body was some human remains in some capacity, um, then they
shut everything down. They just stopped moving and we
basically went in and found the, or pulled out what they found
out. Keep in mind, we lost the up. We lost 401st responders, 23 cops, 37 port authority cops, 343 firefighters. The reality is, many of them, I would say most of them disintegrate. The first two cops, I think that we did find my
guys out of the 23 we lost. Um, they, you know, when I got
down to the, uh, to ground zero, there were two home Depot buckets
in, in those buckets where the, the remaining pieces of a
Glock and exploded magazine, a set of handcuffs, um, anything that was metal was
there for these two cops. But I mean, think of this for a second.
A Bulletproof vest, a leather belt, boots, uniform. The body itself gone. The only thing that survived was metal. And that was the only remains we had
cause like they were never there. It’s not really a rescue anymore to
recovery. So over the course of the next, I dunno, uh, until may of 2002, it was a recovery operation where we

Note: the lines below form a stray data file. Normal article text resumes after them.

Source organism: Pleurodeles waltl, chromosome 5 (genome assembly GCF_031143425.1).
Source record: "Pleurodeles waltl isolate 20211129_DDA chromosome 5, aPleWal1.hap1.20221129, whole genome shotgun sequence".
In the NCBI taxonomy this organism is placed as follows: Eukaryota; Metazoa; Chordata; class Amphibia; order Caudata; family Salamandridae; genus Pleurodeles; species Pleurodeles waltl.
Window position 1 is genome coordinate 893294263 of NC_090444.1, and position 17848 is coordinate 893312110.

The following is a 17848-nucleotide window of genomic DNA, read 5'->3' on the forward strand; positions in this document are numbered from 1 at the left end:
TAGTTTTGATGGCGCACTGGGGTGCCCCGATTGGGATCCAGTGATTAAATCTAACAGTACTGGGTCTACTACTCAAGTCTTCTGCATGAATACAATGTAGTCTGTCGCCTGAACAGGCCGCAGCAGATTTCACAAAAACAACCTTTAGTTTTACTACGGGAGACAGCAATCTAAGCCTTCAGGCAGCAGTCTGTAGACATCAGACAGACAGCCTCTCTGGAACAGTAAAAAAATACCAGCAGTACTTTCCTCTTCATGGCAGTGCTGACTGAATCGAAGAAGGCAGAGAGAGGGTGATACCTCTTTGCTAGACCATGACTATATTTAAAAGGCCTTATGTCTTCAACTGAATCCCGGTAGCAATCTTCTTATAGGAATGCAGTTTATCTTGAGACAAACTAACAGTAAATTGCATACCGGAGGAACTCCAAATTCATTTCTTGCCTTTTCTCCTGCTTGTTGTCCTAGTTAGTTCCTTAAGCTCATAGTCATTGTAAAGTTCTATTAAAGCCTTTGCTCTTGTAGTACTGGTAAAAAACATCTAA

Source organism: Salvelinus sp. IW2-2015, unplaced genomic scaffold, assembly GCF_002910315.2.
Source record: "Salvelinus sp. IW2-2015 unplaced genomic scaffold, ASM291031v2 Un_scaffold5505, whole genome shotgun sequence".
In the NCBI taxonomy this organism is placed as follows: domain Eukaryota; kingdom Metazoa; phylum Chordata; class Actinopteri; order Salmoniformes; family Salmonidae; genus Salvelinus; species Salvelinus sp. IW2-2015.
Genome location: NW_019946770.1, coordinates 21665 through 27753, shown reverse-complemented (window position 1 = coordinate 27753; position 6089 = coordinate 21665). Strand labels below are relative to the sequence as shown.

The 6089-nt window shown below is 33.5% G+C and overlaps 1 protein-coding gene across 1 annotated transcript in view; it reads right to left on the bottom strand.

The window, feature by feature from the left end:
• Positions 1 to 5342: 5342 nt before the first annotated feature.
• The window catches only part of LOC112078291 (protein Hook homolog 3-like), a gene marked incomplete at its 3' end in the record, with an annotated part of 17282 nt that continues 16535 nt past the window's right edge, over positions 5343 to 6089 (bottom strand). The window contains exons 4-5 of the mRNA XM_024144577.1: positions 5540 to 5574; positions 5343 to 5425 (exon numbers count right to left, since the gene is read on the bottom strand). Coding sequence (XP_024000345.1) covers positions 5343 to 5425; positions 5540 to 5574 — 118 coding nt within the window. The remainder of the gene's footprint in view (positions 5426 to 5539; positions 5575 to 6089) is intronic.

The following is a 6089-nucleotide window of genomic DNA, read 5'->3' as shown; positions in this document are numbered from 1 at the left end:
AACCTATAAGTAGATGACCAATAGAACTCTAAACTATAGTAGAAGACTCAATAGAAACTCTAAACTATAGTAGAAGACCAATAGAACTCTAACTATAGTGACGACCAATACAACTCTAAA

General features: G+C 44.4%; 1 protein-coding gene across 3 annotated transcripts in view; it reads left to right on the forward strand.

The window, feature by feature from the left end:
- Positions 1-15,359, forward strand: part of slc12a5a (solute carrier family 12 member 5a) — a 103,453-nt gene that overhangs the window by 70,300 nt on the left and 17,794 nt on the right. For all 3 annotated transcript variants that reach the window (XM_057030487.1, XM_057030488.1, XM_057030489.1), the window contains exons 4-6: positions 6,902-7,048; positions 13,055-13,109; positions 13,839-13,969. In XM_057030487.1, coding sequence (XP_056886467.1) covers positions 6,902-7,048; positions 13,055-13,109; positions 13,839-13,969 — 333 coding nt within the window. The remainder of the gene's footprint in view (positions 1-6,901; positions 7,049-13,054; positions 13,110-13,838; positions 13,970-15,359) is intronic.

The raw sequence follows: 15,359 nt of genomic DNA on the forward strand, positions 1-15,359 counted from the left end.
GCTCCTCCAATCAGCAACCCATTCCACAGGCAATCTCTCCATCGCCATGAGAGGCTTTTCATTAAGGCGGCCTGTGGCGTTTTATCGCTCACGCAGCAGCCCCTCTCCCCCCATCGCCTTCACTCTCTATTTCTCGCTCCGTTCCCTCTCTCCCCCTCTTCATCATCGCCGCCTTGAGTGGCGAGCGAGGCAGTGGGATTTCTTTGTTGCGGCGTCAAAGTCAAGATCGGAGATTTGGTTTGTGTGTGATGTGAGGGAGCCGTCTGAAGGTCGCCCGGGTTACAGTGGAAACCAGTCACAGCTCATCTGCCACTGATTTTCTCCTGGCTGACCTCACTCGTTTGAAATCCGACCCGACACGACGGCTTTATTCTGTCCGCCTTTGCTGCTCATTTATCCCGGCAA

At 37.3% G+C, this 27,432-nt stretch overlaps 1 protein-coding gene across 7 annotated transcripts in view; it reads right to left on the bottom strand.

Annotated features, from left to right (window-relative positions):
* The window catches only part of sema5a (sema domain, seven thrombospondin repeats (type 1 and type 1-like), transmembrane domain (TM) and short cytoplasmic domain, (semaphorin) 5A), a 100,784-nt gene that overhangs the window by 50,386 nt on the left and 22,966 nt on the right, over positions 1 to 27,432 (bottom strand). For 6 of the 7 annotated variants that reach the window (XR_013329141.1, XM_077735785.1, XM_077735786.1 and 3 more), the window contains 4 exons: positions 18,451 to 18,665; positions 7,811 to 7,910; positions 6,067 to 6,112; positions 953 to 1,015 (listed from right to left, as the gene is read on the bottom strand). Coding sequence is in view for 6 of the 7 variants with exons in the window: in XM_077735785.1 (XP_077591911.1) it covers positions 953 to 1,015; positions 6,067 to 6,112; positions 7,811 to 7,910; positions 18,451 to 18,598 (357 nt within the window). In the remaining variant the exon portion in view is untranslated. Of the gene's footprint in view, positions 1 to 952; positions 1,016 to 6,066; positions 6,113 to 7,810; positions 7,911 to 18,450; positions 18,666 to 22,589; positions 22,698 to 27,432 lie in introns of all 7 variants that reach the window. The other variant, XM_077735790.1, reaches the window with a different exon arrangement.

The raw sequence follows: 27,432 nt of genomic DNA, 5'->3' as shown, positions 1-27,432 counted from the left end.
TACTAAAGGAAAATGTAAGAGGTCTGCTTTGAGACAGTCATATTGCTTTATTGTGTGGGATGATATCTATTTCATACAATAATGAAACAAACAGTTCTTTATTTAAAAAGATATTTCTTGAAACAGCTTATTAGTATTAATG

just were digging to recover anybody who was lost so that we could return
the remains to their families, uh, give them some sort of
closure. We were digging, me and my brother would go down and we
would dig to recover the remains of my father and hopefully, uh, be the ones
that carry ’em out. And that was, that was the intent was if we, if
they found them or someone found them, we wanted to, we wanted
to put the flag over the, over the Stokes basket and
carry him out ourselves. Um, and we dug until may until the till the
floor was a broom swept and there was nothing else to look through. And
unfortunately we didn’t find any remains. We only found his Halligan, whereas
office’s tool, which had an R four, uh, engraved that it for rescue
four and a K D for Kevin Dowdell. So we knew that was his,
we, we recovered that, uh, about two weeks after
the collapse. And uh, that’s unfortunately all we
recovered from the, from the site, the first farm that arrived here,
the first cops that arrived, you know, th the station house since
right around the corner from the museum, those guys went into the
towers. They were 50 floors up, 60 floors up in the tower
tower, two imploded. There was an evacuation
call and this talks, I think this talks a lot about the service
of the people that were here that day when the evacuation call was
given. A lot of people evacuated. But I have to tell you, a lot of